After a tearful reunion, Mada decides to give up her life to weaken the final boss, Grandmaster Nimzo (Grandmaster, get it?). Just before she can finish her sacrifice, the first boss of the dungeon, the man who had tormented Dan for his entire life, Bishop Ladja, appeared to disrupt the sacrifice by murdering Madalena before it could be completed. After finally defeating him, Mada somehow calls upon the light to finish him off before he could escape yet again. With her last bit of life she called upon the Goddess to lend strength to Dan to help him kill Nimzo. She died and Pankraz’s soul appeared. The two of them said goodbye to their family and disappeared into the afterlife.

With a renewed sense of purpose, Dan and his family pressed onward to the Grandmaster to strike him down. Like other characters in the game, Nimzo had an accent, but it was super bizarre to emphasize just how otherworldly he was. Instead of using the normal, in-game font, Nimzo spoke with symbols and custom, super alien-looking script that was actually really difficult to understand. No matter, his words were unnecessary as the party teamed up to fight his two forms and defeat him, ending the underworld threat forever and concluding the Zenithian saga (DQ VI is part of the Zenithian Saga, but it takes place before IV and V).

With Nimzo dead, the Zenithian Dragon, AKA Dr. Agon, carted Dan and his family throughout the world to get some closure with the various people he knew from his travels. They visited Harry, Bianca, Nera, and many more before returning to Gotha and settling down to live happily ever after.

So concludes the epic tale of Dan and his family’s journey. There will probably be one more post for me to address how I felt about this game and conclude this feature.

Dragon Questing V Part XVII [GO]
May 27th, 2010 by Dan

Debora and Madchan from Dragon Quest V DS

Don't mean to spoil, but...

Roaming around the temple, I was hit by two blasts from Dan’s past. The first was running into a man among the cult who seemed to recognize me. Imagine my shock when I learned that it was Georgie, now grown into a man after being abducted by evil forces in Dan’s statue period. The funny part was that he recognized Dan as the old statue.

Dan also ran into the skeletal remains of a person in the back room of the temple. When he examined it closely, he found a note addressed to Maria. It was written by her brother hoping for her happiness and safety. This was the same guy who helped set Dan, Harry, and Maria free, but here he was, now dead. It was good to see the conclusion of both of these tales, even if this one ended on a sad note.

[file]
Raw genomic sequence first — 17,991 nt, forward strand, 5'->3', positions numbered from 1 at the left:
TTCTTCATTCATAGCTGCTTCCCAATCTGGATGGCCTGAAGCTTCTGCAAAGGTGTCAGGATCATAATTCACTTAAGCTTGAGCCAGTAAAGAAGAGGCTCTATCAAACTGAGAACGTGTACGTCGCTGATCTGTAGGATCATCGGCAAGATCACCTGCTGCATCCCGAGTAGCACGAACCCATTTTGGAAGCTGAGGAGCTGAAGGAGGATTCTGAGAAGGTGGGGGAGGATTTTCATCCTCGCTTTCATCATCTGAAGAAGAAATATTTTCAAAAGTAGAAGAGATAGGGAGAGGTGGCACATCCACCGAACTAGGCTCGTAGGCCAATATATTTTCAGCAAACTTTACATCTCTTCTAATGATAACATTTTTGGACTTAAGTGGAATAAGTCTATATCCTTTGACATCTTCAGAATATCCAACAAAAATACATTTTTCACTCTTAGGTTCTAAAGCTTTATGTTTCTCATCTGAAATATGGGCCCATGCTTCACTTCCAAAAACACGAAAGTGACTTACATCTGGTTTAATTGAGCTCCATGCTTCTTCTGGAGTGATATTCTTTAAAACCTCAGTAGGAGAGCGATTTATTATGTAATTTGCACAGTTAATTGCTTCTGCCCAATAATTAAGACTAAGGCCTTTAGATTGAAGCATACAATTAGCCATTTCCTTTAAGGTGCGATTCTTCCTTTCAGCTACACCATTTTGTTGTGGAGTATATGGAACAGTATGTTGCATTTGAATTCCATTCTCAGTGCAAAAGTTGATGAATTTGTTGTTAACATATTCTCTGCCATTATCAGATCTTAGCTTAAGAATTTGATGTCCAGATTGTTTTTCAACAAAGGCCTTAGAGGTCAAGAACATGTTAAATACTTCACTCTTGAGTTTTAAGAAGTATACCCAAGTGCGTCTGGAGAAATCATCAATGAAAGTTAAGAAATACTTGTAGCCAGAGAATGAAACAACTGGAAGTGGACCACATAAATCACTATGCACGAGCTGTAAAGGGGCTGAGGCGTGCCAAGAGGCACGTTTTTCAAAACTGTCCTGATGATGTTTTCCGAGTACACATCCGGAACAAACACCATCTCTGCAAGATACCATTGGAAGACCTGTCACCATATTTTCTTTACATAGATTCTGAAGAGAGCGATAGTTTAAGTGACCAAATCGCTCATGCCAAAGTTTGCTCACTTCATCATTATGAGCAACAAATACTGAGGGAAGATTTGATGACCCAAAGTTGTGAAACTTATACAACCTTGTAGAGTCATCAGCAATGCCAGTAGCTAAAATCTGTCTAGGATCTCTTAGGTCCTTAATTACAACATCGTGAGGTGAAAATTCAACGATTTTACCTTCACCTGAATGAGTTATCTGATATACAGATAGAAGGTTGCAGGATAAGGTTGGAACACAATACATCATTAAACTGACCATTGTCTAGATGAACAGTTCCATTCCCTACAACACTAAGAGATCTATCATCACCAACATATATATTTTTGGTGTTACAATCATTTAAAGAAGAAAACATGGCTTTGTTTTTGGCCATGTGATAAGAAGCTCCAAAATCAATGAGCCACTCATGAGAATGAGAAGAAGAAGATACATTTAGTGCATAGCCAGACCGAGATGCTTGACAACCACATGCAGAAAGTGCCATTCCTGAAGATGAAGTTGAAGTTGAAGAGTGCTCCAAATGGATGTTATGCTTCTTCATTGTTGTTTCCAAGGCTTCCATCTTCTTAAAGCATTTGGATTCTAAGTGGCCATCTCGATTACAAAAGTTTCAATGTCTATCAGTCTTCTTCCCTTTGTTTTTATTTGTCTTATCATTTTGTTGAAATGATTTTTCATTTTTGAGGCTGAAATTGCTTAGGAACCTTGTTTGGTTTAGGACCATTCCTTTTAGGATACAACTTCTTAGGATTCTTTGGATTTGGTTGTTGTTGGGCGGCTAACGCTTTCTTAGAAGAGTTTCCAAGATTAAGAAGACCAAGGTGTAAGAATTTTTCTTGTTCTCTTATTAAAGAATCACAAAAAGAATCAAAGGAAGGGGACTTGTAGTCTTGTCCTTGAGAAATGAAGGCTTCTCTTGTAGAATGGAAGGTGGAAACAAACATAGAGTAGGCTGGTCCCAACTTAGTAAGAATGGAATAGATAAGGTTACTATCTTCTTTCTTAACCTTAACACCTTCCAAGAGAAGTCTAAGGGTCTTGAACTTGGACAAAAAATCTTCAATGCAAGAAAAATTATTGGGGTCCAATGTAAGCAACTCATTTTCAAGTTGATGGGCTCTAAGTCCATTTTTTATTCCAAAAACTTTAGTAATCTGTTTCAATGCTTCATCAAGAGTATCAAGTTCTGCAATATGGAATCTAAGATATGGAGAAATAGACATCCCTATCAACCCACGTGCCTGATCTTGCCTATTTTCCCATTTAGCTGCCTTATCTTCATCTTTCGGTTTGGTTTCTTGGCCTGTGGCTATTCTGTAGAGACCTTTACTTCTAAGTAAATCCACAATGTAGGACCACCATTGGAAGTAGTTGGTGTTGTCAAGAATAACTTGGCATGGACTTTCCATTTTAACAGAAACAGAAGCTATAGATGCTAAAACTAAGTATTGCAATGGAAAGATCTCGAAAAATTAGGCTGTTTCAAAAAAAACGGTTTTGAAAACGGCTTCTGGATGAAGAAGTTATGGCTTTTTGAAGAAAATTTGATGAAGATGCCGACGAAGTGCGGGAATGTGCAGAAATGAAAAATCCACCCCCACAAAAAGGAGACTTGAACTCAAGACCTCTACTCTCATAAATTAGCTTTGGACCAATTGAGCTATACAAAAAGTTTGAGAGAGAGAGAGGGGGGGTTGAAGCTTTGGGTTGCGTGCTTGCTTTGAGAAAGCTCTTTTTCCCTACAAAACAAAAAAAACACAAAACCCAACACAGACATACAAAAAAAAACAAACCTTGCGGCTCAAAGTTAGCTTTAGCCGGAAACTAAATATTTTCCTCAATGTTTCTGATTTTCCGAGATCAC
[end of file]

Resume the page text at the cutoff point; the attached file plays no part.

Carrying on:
The team entered the labyrinth and met up with its boss, King Korol (more chess theme!). Defeating him revealed that Dan’s mother was being held in the underworld, Nadira. Dan’s mother tried to make him promise not to go after her in Nadira, but the gesture is obviously going to be futile. He’s dedicated to rescuing his mother, especially since his entire life has been defined by the mission to save her. To let her languish in Nadira would dishonor Pankraz’s memory.

On the way out the team finally ran into the petrified statue of Debora. One quick Zenithian item usage later and the family was finally reunited after ten long years of struggle. The family returned to Gotha to celebrate, Beca made some jokes about how Debora seemed to have softened up based on stories she heard from Sancho, and Dave fought back tears of joy at finally being reunited as a family. Dan ran into Dave at another point in the night and he told his father that, despite Madalena’s insistence that they didn’t, they had to go rescue her from Nadira. There was no argument from Dan, so the party was ready to head into the underworld the next day.